Yahoo Root URL Rumor False
It has been going around recently that Yahoo is only accepting root URL submissions, such as http://www.mysite.com/, as opposed to http://www.hostingcompany.com/mysite/mywebpage.htm.
This is not the case. Yahoo continues to accept submissions, regardless of whether a site is hosted under its own root domain or is hosted within someone else’s domain.
“This rumor is completely false, and we’re not sure how it started. There has been no change regarding what URLs we accept; we certainly don’t restrict submissions to root URLs,” said Srinija Srinivasan, Chief Ontological Yahoo, who oversees the listing process.
Yahoo does have a general policy of not listing subsections of a website, unless there is a substantial reason for doing so. For example, a company might have a web site about surfing, with a section about surfboards, a section about good beaches, and a section about surfing clothing. The site might be organized as so:
The site owner may want to submit the entire site as well as each section under its own listing, but chances are, Yahoo will only process the root URL submission. The reason is that the sections are probably not substantial enough to stand on their own.
However, the situation above is completely different when the subsections are completely different sites hosted under the same domain. This happens often with free web space, where different people have similar addresses, such as:
In this case, even though the addresses are similar, the sites themselves are substantially different. John21’s site has nothing to do with Mary1234 or Thuan56’s sites. Each stand stands on its own, and so Yahoo will consider each for a listing.
Whether a listing is accepted is another story. Listings may not be accepted because a site is either not substantial enough or simply because Yahoo’s staff did not have time to review it. Reasons for this are covered in Search Engine Watch’s Yahoo Special Report.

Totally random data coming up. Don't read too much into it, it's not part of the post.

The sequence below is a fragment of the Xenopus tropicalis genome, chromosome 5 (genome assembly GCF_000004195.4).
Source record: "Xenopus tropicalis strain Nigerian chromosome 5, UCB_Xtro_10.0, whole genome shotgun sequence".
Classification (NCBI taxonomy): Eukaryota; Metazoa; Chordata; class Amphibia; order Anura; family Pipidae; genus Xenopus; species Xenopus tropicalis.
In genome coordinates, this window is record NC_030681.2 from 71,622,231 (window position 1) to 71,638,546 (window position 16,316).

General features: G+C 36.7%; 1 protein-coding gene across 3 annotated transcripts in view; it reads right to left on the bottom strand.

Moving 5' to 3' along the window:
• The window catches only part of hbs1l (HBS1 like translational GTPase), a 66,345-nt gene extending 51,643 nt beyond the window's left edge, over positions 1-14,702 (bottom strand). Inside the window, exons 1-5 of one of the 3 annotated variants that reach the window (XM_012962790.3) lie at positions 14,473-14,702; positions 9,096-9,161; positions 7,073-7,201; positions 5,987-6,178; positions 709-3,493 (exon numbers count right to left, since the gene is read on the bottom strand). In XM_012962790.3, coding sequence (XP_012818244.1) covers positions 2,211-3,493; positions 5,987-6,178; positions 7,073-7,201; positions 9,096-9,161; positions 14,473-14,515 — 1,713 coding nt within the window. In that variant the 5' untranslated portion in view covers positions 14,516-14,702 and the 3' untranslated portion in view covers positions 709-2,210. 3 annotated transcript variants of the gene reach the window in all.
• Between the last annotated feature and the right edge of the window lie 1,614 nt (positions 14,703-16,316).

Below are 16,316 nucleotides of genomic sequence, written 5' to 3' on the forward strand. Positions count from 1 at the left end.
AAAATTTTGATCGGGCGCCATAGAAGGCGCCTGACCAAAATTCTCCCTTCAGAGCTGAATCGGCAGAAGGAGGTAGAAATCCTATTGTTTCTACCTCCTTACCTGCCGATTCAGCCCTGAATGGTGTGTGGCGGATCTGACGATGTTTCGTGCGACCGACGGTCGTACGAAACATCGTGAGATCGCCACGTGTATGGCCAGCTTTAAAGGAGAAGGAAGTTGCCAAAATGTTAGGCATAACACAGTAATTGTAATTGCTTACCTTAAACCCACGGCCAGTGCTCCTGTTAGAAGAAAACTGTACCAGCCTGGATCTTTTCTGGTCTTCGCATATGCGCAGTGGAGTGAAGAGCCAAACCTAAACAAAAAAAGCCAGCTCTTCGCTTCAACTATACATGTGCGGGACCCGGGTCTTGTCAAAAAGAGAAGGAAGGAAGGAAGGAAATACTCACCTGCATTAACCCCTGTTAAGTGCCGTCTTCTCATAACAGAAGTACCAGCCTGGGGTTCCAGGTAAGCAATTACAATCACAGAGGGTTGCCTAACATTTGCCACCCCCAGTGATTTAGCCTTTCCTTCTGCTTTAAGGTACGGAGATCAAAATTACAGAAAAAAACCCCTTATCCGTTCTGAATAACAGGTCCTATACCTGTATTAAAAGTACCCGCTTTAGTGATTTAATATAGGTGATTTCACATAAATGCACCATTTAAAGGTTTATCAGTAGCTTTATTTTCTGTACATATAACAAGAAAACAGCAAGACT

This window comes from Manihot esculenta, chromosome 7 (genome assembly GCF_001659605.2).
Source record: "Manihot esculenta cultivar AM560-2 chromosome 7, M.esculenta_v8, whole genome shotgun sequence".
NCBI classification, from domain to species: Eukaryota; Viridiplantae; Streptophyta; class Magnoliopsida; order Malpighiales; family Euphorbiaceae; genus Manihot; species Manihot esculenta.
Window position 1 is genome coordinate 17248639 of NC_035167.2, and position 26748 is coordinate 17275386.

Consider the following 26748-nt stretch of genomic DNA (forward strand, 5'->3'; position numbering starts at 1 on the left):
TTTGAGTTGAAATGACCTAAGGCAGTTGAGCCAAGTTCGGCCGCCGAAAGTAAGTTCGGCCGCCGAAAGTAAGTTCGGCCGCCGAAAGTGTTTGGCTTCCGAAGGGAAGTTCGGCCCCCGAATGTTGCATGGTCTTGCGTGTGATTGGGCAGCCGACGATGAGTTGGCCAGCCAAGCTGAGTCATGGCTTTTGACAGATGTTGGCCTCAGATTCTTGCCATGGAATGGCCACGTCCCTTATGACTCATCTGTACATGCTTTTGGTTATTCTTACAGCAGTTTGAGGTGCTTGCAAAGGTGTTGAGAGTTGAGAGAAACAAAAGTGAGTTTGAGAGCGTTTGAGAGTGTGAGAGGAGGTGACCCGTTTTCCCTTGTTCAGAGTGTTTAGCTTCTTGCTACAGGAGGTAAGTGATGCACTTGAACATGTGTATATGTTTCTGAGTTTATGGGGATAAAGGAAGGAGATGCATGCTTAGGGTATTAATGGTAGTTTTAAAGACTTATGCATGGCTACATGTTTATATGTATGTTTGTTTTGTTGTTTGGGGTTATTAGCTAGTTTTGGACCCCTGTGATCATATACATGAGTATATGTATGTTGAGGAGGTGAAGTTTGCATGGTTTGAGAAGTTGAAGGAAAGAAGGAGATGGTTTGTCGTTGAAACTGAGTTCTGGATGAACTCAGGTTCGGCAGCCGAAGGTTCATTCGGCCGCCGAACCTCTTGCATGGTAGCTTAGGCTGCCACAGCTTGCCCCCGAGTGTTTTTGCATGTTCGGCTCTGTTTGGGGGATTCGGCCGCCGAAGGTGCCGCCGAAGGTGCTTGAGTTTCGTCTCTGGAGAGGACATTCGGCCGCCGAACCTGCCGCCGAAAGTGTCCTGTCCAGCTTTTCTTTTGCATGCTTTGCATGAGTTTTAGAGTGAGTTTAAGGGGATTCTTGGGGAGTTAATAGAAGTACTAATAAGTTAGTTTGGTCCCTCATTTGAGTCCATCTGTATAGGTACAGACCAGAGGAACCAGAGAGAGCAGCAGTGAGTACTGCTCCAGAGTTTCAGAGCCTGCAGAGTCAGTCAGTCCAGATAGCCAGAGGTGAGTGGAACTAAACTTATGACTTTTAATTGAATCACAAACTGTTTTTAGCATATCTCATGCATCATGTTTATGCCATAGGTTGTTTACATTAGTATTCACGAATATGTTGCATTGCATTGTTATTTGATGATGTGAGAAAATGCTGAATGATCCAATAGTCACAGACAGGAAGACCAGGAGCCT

Yahoo has also improved its submission process, in hopes of making things much clearer. Many of the changes came after the special report noted problems with the process. Thanks to those who participated in the survey, which is part of the report. Your comments probably helped spur Yahoo on.
And kudos to Yahoo for making the changes. Srinivasan said that they’ve received positive feedback that the changes have helped make things easier. Now if only the submissions were processed faster….
Yahoo Special Report
Lycos Integrates Lycos Pro Technology Into Main Service
In June, Lycos introduced Lycos Pro, a completely separate search engine using new crawling technology and a completely different searching algorithm than its main Lycos service.
Now the technology behind Lycos Pro has been integrated into the main Lycos service. Lycos announced the change on Sept. 16.
Lycos looks much the same on the surface, but the results it yields, and the type of searches it allows, are different than in the past. Meanwhile, Lycos Pro continues to operate, as does Lycos Pro with Java Power Panel. There are distinct things that can be done with each service, as described below.
Most people will continue to use the Lycos service, which is aimed at those with basic searching needs. The change to using Lycos Pro technology will be noticeable to these people in two main ways.
First, the relevancy of results will probably seem improved than in the past. When Lycos Pro launched, I found it provided better results than Lycos powered by its old technology. Relevancy is subjective, so I can’t say everyone will agree. But I strongly suspect that those using Lycos now will find the new technology improves the results returned.
Second, Lycos now offers phrase searching. Simply enclose your search words with quotes, to perform a phrase search.
“Lycos never had phrase searching, and that was one of the places where we always got dinged. Now, I would put our phrase searching up against anyone,” said David Burns, Director of Product Marketing.